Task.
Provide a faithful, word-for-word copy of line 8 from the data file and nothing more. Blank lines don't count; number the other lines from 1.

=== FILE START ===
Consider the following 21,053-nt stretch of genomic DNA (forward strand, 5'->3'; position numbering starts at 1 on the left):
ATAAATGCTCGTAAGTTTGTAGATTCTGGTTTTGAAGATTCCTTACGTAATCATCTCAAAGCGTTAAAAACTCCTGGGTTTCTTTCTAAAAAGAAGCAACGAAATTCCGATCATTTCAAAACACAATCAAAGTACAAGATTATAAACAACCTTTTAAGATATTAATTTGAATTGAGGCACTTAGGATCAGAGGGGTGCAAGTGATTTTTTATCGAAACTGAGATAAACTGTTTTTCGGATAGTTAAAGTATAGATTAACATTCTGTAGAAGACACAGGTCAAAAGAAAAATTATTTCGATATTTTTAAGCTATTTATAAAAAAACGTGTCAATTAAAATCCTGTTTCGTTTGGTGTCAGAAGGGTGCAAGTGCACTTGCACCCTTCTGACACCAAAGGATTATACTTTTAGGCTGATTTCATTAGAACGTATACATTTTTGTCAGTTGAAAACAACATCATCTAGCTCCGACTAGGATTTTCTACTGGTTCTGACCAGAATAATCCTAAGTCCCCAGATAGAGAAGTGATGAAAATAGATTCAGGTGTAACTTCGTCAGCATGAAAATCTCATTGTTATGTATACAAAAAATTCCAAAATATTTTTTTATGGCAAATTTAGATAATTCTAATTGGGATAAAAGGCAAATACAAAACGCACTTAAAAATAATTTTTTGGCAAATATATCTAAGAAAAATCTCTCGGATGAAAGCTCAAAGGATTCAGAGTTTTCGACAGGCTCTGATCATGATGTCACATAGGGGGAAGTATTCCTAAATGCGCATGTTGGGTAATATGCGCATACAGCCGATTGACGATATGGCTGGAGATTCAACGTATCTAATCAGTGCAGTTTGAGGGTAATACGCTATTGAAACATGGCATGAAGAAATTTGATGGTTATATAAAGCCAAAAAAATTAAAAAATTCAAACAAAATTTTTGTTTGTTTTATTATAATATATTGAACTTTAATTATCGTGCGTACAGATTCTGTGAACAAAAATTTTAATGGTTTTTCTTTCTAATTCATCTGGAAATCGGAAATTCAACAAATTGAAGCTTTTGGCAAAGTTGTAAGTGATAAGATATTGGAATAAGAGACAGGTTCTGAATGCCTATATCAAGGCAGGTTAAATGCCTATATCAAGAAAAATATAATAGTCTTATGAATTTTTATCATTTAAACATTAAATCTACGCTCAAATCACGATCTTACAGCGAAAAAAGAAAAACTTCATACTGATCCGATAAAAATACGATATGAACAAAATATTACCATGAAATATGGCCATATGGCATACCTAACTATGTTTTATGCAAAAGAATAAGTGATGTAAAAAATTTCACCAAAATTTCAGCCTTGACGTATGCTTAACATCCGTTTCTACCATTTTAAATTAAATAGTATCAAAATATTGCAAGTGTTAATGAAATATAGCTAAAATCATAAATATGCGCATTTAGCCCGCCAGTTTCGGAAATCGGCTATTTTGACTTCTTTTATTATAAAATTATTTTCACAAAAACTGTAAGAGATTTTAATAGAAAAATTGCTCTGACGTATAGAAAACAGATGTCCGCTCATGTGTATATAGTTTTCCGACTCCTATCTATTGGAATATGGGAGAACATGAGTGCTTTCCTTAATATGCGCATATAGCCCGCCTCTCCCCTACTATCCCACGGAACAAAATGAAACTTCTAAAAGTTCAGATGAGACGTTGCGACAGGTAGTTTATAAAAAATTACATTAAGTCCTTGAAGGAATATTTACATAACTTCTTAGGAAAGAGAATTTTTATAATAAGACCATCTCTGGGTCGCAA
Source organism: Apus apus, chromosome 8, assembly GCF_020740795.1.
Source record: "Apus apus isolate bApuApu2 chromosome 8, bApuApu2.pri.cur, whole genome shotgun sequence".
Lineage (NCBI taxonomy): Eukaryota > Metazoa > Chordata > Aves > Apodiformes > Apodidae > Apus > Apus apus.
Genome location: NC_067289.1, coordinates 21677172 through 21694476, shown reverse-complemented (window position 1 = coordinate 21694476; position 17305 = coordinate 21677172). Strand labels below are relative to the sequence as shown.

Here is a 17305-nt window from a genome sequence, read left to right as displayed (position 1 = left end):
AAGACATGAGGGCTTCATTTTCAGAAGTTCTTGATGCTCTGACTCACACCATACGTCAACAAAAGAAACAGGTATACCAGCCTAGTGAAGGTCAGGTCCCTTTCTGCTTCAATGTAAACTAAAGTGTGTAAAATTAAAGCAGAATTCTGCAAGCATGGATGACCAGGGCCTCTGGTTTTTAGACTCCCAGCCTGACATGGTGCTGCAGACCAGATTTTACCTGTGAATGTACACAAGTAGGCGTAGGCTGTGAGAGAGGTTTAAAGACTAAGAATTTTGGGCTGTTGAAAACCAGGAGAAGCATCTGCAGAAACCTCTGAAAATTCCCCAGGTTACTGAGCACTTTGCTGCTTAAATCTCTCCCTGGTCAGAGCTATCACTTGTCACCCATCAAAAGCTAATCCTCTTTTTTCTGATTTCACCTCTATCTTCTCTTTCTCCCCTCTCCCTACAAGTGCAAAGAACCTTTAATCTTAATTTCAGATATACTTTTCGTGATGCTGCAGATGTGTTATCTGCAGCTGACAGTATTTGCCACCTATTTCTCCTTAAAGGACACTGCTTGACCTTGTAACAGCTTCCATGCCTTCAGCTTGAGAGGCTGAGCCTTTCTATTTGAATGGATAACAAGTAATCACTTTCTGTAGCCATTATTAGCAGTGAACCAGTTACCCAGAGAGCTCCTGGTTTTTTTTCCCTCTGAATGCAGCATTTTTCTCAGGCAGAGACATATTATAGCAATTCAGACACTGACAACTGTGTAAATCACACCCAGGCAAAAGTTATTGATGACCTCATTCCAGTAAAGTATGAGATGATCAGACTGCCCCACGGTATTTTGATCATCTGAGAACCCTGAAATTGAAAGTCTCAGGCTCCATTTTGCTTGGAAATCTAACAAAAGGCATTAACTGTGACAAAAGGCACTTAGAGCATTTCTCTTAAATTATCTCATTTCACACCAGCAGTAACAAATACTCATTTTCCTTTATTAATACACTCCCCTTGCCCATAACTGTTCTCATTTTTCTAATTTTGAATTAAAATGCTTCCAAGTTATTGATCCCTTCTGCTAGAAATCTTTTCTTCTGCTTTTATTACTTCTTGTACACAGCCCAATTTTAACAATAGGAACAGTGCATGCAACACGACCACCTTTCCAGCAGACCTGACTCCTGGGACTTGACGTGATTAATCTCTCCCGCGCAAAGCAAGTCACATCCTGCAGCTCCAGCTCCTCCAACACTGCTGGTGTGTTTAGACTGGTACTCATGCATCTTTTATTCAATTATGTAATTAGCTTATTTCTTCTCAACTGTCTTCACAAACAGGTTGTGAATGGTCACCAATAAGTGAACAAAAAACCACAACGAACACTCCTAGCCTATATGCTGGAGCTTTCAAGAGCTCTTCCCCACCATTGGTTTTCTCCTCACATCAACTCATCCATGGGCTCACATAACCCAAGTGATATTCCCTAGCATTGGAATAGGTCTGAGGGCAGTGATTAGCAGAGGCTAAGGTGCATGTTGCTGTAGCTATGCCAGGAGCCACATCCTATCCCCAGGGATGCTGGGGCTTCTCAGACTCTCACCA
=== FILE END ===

AAGACATGAGGGCTTCATTTTCAGAAGTTCTTGATGCTCTGACTCACACCATACGTCAACAAAAGAAACAGGTATACCAGCCTAGTGAAGGTCAGGTCCCTTTCTGCTTCAATGTAAACTAAAGTGTGTAAAATTAAAGCAGAATTCTGCAAGCATGGATGACCAGGGCCTCTGGTTTTTAGACTCCCAGCCTGACATGGTGCTGCAGACCAGATTTTACCTGTGAATGTACACAAGTAGGCGTAGGCTGTGAGAGAGGTTTAAAGACTAAGAATTTTGGGCTGTTGAAAACCAGGAGAAGCATCTGCAGAAACCTCTGAAAATTCCCCAGGTTACTGAGCACTTTGCTGCTTAAATCTCTCCCTGGTCAGAGCTATCACTTGTCACCCATCAAAAGCTAATCCTCTTTTTTCTGATTTCACCTCTATCTTCTCTTTCTCCCCTCTCCCTACAAGTGCAAAGAACCTTTAATCTTAATTTCAGATATACTTTTCGTGATGCTGCAGATGTGTTATCTGCAGCTGACAGTATTTGCCACCTATTTCTCCTTAAAGGACACTGCTTGACCTTGTAACAGCTTCCATGCCTTCAGCTTGAGAGGCTGAGCCTTTCTATTTGAATGGATAACAAGTAATCACTTTCTGTAGCCATTATTAGCAGTGAACCAGTTACCCAGAGAGCTCCTGGTTTTTTTTCCCTCTGAATGCAGCATTTTTCTCAGGCAGAGACATATTATAGCAATTCAGACACTGACAACTGTGTAAATCACACCCAGGCAAAAGTTATTGATGACCTCATTCCAGTAAAGTATGAGATGATCAGACTGCCCCACGGTATTTTGATCATCTGAGAACCCTGAAATTGAAAGTCTCAGGCTCCATTTTGCTTGGAAATCTAACAAAAGGCATTAACTGTGACAAAAGGCACTTAGAGCATTTCTCTTAAATTATCTCATTTCACACCAGCAGTAACAAATACTCATTTTCCTTTATTAATACACTCCCCTTGCCCATAACTGTTCTCATTTTTCTAATTTTGAATTAAAATGCTTCCAAGTTATTGATCCCTTCTGCTAGAAATCTTTTCTTCTGCTTTTATTACTTCTTGTACACAGCCCAATTTTAACAATAGGAACAGTGCATGCAACACGACCACCTTTCCAGCAGACCTGACTCCTGGGACTTGACGTGATTAATCTCTCCCGCGCAAAGCAAGTCACATCCTGCAGCTCCAGCTCCTCCAACACTGCTGGTGTGTTTAGACTGGTACTCATGCATCTTTTATTCAATTATGTAATTAGCTTATTTCTTCTCAACTGTCTTCACAAACAGGTTGTGAATGGTCACCAATAAGTGAACAAAAAACCACAACGAACACTCCTAGCCTATATGCTGGAGCTTTCAAGAGCTCTTCCCCACCATTGGTTTTCTCCTCACATCAACTCATCCATGGGCTCACATAACCCAAGTGATATTCCCTAGCATTGGAATAGGTCTGAGGGCAGTGATTAGCAGAGGCTAAGGTGCATGTTGCTGTAGCTATGCCAGGAGCCACATCCTATCCCCAGGGATGCTGGGGCTTCTCAGACTCTCACCA